A University of Idaho crop researcher is trying to work out the agronomics of raising food-quality fall peas as a high yielding rotation crop for farmers in the state’s panhandle.  The UI’s Kurt Schroeder says while local growers have planted fall peas in the past as a cover crop, planting them for food is very different.  He said one of the challenges, out of the gate, is planting depth.


“My thought was always to plant them about 1”-1 ½" deep, let's get him out of the ground fast and get them growing.  That works great with the spring pea, but with a fall sown pea that doesn't work so well, because that shallower seating depth the growing point of that plant is too close to the surface and it's vulnerable to winter injury. So planting that seed deeper, deeper than you really think would be would be beneficial for winter pea but going down 2”-3” helps to protect that growing point of that plant.”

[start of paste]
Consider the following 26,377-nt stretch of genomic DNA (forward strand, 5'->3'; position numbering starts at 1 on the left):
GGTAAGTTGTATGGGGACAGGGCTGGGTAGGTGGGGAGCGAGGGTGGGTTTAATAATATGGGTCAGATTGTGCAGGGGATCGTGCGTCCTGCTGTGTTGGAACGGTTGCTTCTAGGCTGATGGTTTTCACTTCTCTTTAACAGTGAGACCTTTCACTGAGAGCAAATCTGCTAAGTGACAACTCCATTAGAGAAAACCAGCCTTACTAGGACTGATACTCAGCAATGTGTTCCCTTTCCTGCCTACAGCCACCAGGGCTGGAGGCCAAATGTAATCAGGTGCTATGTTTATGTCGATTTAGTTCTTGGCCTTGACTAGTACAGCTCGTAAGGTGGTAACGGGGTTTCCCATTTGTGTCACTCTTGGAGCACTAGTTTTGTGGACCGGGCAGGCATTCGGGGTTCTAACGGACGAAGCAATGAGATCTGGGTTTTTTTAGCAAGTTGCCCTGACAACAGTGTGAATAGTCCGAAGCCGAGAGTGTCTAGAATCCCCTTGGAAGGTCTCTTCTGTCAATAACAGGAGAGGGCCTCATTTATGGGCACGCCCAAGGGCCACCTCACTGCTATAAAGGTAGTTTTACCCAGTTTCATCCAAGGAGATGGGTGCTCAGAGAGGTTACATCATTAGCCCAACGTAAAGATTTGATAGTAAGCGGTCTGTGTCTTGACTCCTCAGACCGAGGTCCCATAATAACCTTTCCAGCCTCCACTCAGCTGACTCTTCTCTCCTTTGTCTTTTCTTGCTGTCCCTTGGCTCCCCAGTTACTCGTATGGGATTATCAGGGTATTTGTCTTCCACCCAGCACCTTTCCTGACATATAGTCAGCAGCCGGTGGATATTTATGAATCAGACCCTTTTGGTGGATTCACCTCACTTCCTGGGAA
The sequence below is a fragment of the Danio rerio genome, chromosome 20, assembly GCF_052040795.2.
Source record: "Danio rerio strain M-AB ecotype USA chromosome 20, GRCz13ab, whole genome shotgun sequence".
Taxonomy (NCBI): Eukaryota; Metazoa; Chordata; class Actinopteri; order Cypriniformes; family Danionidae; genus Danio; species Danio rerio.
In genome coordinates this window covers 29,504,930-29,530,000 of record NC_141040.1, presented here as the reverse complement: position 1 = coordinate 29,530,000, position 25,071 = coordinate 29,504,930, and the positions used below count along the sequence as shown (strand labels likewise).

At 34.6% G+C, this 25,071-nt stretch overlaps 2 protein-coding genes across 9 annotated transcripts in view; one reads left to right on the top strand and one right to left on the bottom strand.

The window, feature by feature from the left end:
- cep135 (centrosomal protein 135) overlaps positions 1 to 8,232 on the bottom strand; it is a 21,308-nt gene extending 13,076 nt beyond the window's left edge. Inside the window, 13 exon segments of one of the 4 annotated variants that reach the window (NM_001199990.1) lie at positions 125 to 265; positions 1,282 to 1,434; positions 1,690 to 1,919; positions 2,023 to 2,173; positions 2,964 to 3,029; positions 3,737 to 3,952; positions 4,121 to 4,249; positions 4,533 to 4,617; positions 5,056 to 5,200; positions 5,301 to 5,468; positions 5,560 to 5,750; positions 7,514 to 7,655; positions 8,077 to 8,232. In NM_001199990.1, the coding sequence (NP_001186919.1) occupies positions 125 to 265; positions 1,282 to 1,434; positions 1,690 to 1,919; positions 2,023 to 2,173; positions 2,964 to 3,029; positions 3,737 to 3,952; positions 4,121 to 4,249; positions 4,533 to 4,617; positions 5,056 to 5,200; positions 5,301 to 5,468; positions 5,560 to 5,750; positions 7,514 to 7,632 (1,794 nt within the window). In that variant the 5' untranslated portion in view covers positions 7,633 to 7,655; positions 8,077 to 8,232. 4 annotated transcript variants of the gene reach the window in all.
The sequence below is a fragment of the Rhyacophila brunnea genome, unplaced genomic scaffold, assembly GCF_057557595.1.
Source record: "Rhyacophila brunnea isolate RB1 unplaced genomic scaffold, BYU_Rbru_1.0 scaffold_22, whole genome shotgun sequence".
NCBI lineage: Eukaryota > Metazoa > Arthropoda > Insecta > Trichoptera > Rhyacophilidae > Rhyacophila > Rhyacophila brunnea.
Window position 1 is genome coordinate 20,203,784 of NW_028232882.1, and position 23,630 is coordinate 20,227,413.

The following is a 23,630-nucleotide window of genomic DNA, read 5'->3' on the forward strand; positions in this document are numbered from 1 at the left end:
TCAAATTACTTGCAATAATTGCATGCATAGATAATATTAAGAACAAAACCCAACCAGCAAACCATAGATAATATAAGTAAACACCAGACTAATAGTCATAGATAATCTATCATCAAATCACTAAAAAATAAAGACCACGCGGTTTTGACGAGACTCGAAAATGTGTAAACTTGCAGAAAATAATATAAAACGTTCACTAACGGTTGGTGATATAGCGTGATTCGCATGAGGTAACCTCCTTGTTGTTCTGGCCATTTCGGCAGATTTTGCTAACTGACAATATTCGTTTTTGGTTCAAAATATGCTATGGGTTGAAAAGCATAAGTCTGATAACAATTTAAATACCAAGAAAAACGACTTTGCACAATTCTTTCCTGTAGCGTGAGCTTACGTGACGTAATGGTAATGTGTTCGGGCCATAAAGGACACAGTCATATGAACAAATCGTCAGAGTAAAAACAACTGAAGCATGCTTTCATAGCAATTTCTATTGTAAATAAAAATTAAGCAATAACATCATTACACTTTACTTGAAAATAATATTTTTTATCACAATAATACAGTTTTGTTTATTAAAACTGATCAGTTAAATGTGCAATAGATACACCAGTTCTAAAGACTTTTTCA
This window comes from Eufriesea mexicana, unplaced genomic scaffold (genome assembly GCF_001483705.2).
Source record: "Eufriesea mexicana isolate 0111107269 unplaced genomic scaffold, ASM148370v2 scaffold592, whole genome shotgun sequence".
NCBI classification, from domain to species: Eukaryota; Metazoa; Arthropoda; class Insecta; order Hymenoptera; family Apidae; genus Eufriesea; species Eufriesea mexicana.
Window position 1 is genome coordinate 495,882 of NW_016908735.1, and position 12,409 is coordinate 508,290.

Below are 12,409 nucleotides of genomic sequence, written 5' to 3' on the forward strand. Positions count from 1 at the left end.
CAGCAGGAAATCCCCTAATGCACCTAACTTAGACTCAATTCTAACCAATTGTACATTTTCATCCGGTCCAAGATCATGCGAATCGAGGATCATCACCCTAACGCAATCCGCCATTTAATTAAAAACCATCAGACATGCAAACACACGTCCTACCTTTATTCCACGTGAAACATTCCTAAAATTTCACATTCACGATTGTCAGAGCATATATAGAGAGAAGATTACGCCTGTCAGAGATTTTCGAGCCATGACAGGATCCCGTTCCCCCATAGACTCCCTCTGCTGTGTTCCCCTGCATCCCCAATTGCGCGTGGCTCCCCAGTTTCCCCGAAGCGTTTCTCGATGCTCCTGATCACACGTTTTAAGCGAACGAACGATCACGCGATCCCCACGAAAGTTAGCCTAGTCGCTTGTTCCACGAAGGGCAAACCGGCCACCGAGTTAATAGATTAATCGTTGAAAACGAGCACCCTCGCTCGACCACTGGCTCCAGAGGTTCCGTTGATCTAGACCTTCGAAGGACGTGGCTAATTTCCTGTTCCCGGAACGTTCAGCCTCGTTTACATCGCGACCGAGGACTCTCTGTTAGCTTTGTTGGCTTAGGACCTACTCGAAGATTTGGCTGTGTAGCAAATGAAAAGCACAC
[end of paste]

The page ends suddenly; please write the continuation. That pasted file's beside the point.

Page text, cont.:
Schroeder says the UI received a grant from the pulse health initiative, to explore more of their work.  Not only seeding depth, but questions around soil.


“The other thing that we're wanting to look at is exploring, again that soil pH side of things and looking at different types of inoculum, different sources of inoculum, to see whether we can help boost the seedling vigor.  Kind of some areas that we're currently looking at exploring with this new grant and hopefully developing some strategies that will improve the growth and performance of the winter pea.” 

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